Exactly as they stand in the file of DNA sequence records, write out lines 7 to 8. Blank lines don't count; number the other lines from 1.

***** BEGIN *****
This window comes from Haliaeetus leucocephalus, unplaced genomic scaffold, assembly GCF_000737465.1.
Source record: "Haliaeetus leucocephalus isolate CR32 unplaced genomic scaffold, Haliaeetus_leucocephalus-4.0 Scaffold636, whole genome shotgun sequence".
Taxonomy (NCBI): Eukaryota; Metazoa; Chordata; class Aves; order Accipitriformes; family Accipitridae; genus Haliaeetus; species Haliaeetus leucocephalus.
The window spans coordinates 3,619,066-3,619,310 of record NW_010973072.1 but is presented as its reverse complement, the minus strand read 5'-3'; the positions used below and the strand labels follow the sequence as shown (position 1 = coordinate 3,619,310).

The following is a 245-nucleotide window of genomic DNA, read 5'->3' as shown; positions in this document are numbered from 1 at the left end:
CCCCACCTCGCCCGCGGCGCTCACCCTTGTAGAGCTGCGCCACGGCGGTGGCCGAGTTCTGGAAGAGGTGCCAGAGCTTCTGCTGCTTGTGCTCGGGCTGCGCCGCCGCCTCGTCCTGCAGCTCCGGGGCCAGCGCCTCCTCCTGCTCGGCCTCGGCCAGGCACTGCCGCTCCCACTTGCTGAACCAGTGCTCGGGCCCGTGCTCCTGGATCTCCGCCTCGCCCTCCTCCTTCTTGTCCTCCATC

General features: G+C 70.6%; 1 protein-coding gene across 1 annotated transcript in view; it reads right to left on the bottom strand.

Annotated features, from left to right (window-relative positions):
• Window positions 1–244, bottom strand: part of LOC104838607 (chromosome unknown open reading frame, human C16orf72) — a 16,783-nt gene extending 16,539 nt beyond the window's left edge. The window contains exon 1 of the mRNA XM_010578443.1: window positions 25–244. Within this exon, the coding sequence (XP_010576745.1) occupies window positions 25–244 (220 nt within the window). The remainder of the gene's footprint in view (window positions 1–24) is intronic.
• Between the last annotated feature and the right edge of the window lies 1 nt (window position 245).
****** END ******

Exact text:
General features: G+C 70.6%; 1 protein-coding gene across 1 annotated transcript in view; it reads right to left on the bottom strand.

Annotated features, from left to right (window-relative positions):